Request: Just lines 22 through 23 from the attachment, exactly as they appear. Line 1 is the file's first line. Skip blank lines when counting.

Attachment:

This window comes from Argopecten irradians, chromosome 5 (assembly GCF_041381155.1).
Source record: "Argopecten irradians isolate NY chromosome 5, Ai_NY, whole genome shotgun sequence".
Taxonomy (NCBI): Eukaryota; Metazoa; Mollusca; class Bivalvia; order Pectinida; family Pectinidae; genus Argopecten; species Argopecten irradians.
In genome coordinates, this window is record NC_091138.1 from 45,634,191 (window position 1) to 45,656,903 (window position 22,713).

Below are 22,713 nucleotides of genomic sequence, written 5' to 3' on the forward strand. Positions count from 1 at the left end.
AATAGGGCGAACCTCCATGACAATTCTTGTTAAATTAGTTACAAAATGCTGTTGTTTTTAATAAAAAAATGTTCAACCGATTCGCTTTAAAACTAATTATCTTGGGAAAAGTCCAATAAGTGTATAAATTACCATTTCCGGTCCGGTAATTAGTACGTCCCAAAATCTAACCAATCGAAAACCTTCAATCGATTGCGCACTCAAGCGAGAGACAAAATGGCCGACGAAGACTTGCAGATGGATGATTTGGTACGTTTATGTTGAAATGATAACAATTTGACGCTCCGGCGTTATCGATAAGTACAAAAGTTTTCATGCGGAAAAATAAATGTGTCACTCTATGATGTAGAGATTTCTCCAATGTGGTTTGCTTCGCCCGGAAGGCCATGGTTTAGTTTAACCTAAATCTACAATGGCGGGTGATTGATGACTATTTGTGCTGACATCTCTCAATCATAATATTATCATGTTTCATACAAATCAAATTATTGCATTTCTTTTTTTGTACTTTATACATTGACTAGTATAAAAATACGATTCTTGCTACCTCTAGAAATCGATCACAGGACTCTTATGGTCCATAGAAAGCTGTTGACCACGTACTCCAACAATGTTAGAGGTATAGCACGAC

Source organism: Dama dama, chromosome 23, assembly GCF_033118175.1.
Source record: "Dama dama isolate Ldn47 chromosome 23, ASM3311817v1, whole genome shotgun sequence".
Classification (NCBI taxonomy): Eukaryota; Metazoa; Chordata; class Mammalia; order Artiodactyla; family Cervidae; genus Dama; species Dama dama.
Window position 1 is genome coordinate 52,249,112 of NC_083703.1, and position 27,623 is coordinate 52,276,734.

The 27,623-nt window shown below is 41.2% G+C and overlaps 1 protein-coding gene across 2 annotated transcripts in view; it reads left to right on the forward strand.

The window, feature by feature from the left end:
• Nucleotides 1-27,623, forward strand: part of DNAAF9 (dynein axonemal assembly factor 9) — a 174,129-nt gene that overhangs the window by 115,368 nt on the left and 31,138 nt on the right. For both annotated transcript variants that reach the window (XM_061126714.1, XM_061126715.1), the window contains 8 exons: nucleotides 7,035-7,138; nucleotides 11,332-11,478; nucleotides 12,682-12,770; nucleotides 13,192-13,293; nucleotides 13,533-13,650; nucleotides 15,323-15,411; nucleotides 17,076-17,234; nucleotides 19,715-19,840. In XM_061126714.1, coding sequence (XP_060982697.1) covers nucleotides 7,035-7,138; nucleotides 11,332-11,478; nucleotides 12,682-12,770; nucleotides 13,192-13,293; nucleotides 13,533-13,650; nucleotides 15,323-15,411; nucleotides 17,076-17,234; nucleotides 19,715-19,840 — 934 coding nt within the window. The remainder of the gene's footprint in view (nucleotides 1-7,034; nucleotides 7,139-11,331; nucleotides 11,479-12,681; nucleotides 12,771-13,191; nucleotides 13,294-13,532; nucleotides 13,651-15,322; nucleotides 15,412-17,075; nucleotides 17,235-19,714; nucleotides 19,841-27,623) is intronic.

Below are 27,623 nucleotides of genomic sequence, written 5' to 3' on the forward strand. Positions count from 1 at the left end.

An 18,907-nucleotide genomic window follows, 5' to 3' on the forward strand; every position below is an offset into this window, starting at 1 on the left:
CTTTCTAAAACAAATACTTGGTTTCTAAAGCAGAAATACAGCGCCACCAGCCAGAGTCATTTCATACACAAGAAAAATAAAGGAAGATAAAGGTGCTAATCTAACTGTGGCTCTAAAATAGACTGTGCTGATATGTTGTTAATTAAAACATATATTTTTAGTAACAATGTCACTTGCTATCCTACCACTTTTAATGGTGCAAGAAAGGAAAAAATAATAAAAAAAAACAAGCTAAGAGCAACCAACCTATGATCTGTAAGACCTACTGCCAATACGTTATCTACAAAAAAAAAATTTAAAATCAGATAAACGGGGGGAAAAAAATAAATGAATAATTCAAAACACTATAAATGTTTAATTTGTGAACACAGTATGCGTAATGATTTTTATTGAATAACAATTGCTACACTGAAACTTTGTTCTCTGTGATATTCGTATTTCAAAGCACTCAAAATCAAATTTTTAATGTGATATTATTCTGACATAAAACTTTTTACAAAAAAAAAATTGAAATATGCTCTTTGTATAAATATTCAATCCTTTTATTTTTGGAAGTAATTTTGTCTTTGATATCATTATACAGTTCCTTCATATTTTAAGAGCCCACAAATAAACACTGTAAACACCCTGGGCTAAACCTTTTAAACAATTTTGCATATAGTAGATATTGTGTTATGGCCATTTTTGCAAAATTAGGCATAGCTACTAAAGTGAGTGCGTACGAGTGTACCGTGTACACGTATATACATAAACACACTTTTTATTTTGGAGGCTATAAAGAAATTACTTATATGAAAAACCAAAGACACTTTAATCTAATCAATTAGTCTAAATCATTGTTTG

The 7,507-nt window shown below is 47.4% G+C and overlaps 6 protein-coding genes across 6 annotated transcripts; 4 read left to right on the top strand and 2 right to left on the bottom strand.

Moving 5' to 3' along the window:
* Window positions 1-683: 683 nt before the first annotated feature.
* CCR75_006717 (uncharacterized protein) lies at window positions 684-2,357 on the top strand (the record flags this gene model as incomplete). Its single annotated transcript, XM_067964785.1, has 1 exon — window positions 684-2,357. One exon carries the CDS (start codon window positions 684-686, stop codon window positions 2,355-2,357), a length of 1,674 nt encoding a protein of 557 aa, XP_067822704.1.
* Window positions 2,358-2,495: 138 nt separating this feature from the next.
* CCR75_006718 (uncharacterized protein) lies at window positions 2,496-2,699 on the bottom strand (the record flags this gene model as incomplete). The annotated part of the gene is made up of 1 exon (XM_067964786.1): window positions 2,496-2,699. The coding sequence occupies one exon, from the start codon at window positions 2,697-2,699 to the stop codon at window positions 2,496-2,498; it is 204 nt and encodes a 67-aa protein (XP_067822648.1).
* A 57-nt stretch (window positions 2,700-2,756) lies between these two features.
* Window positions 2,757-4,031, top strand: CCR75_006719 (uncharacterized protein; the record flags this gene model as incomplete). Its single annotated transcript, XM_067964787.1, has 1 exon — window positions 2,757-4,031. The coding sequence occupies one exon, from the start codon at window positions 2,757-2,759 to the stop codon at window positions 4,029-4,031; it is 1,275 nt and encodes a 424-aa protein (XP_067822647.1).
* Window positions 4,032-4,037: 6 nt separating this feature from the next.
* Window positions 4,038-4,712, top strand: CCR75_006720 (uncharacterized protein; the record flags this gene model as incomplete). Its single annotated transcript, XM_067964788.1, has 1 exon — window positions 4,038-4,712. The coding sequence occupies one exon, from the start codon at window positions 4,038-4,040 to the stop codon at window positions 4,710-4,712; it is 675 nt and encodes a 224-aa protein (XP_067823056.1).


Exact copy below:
* CCR75_006718 (uncharacterized protein) lies at window positions 2,496-2,699 on the bottom strand (the record flags this gene model as incomplete). The annotated part of the gene is made up of 1 exon (XM_067964786.1): window positions 2,496-2,699. The coding sequence occupies one exon, from the start codon at window positions 2,697-2,699 to the stop codon at window positions 2,496-2,498; it is 204 nt and encodes a 67-aa protein (XP_067822648.1).
* A 57-nt stretch (window positions 2,700-2,756) lies between these two features.